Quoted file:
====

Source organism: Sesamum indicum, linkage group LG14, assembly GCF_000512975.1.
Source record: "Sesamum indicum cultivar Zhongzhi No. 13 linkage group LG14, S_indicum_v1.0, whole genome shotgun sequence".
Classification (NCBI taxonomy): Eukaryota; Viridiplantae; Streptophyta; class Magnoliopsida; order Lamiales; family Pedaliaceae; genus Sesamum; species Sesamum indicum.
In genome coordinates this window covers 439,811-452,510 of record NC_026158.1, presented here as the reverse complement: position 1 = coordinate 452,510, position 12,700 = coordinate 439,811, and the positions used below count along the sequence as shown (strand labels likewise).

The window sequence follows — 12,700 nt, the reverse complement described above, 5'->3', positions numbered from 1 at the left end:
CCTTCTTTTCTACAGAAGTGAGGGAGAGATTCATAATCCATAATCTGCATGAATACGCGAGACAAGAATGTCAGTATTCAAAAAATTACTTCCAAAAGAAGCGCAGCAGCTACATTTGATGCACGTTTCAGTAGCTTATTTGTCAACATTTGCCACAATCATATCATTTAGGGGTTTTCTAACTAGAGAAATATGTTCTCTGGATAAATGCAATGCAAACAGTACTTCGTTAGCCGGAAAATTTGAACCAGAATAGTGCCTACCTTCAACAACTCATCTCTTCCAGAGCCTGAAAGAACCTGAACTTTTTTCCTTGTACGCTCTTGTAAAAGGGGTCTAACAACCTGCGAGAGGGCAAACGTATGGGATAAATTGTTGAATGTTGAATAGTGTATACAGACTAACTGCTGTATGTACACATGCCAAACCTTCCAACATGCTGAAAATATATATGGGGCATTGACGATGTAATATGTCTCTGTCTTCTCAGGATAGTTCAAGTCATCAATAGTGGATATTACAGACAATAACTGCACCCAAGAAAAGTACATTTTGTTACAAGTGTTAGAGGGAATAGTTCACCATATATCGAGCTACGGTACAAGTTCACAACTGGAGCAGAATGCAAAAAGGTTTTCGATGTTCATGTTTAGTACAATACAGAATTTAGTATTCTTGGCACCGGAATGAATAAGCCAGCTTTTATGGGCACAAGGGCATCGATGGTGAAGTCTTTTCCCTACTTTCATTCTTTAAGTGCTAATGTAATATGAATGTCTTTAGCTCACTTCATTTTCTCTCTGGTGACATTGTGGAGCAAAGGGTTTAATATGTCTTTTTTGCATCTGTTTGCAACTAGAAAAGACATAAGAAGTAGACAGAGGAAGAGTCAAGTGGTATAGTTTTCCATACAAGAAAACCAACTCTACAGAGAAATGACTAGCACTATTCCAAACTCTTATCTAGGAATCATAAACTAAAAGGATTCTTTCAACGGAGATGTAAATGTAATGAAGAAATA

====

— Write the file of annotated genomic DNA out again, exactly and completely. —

Source organism: Sesamum indicum, linkage group LG14, assembly GCF_000512975.1.
Source record: "Sesamum indicum cultivar Zhongzhi No. 13 linkage group LG14, S_indicum_v1.0, whole genome shotgun sequence".
Classification (NCBI taxonomy): Eukaryota; Viridiplantae; Streptophyta; class Magnoliopsida; order Lamiales; family Pedaliaceae; genus Sesamum; species Sesamum indicum.
In genome coordinates this window covers 439,811-452,510 of record NC_026158.1, presented here as the reverse complement: position 1 = coordinate 452,510, position 12,700 = coordinate 439,811, and the positions used below count along the sequence as shown (strand labels likewise).

The window sequence follows — 12,700 nt, the reverse complement described above, 5'->3', positions numbered from 1 at the left end:
CCTTCTTTTCTACAGAAGTGAGGGAGAGATTCATAATCCATAATCTGCATGAATACGCGAGACAAGAATGTCAGTATTCAAAAAATTACTTCCAAAAGAAGCGCAGCAGCTACATTTGATGCACGTTTCAGTAGCTTATTTGTCAACATTTGCCACAATCATATCATTTAGGGGTTTTCTAACTAGAGAAATATGTTCTCTGGATAAATGCAATGCAAACAGTACTTCGTTAGCCGGAAAATTTGAACCAGAATAGTGCCTACCTTCAACAACTCATCTCTTCCAGAGCCTGAAAGAACCTGAACTTTTTTCCTTGTACGCTCTTGTAAAAGGGGTCTAACAACCTGCGAGAGGGCAAACGTATGGGATAAATTGTTGAATGTTGAATAGTGTATACAGACTAACTGCTGTATGTACACATGCCAAACCTTCCAACATGCTGAAAATATATATGGGGCATTGACGATGTAATATGTCTCTGTCTTCTCAGGATAGTTCAAGTCATCAATAGTGGATATTACAGACAATAACTGCACCCAAGAAAAGTACATTTTGTTACAAGTGTTAGAGGGAATAGTTCACCATATATCGAGCTACGGTACAAGTTCACAACTGGAGCAGAATGCAAAAAGGTTTTCGATGTTCATGTTTAGTACAATACAGAATTTAGTATTCTTGGCACCGGAATGAATAAGCCAGCTTTTATGGGCACAAGGGCATCGATGGTGAAGTCTTTTCCCTACTTTCATTCTTTAAGTGCTAATGTAATATGAATGTCTTTAGCTCACTTCATTTTCTCTCTGGTGACATTGTGGAGCAAAGGGTTTAATATGTCTTTTTTGCATCTGTTTGCAACTAGAAAAGACATAAGAAGTAGACAGAGGAAGAGTCAAGTGGTATAGTTTTCCATACAAGAAAACCAACTCTACAGAGAAATGACTAGCACTATTCCAAACTCTTATCTAGGAATCATAAACTAAAAGGATTCTTTCAACGGAGATGTAAATGTAATGAAGAAATA